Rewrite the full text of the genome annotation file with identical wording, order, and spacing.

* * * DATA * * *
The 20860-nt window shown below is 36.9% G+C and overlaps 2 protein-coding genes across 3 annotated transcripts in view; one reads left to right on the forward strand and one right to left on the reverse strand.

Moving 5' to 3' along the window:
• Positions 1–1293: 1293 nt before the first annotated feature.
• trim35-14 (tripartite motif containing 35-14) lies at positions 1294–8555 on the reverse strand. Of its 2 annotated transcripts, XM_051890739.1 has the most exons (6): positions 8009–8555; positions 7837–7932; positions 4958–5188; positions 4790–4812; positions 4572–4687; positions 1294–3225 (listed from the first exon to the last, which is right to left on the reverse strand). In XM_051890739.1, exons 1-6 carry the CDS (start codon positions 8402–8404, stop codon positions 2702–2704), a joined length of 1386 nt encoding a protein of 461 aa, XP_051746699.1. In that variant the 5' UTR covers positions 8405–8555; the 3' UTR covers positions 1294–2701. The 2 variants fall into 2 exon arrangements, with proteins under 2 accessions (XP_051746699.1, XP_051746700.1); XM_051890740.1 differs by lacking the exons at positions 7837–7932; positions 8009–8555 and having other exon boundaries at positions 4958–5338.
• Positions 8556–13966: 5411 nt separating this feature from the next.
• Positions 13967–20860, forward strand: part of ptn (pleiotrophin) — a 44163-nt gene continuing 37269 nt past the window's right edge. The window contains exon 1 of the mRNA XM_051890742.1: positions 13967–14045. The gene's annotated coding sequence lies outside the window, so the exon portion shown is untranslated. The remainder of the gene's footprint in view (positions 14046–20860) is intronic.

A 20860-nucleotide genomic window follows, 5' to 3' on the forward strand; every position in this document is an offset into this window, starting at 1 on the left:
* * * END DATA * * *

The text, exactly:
The 20860-nt window shown below is 36.9% G+C and overlaps 2 protein-coding genes across 3 annotated transcripts in view; one reads left to right on the forward strand and one right to left on the reverse strand.

Moving 5' to 3' along the window:
• Positions 1–1293: 1293 nt before the first annotated feature.
• trim35-14 (tripartite motif containing 35-14) lies at positions 1294–8555 on the reverse strand. Of its 2 annotated transcripts, XM_051890739.1 has the most exons (6): positions 8009–8555; positions 7837–7932; positions 4958–5188; positions 4790–4812; positions 4572–4687; positions 1294–3225 (listed from the first exon to the last, which is right to left on the reverse strand). In XM_051890739.1, exons 1-6 carry the CDS (start codon positions 8402–8404, stop codon positions 2702–2704), a joined length of 1386 nt encoding a protein of 461 aa, XP_051746699.1. In that variant the 5' UTR covers positions 8405–8555; the 3' UTR covers positions 1294–2701. The 2 variants fall into 2 exon arrangements, with proteins under 2 accessions (XP_051746699.1, XP_051746700.1); XM_051890740.1 differs by lacking the exons at positions 7837–7932; positions 8009–8555 and having other exon boundaries at positions 4958–5338.
• Positions 8556–13966: 5411 nt separating this feature from the next.
• Positions 13967–20860, forward strand: part of ptn (pleiotrophin) — a 44163-nt gene continuing 37269 nt past the window's right edge. The window contains exon 1 of the mRNA XM_051890742.1: positions 13967–14045. The gene's annotated coding sequence lies outside the window, so the exon portion shown is untranslated. The remainder of the gene's footprint in view (positions 14046–20860) is intronic.

A 20860-nucleotide genomic window follows, 5' to 3' on the forward strand; every position in this document is an offset into this window, starting at 1 on the left: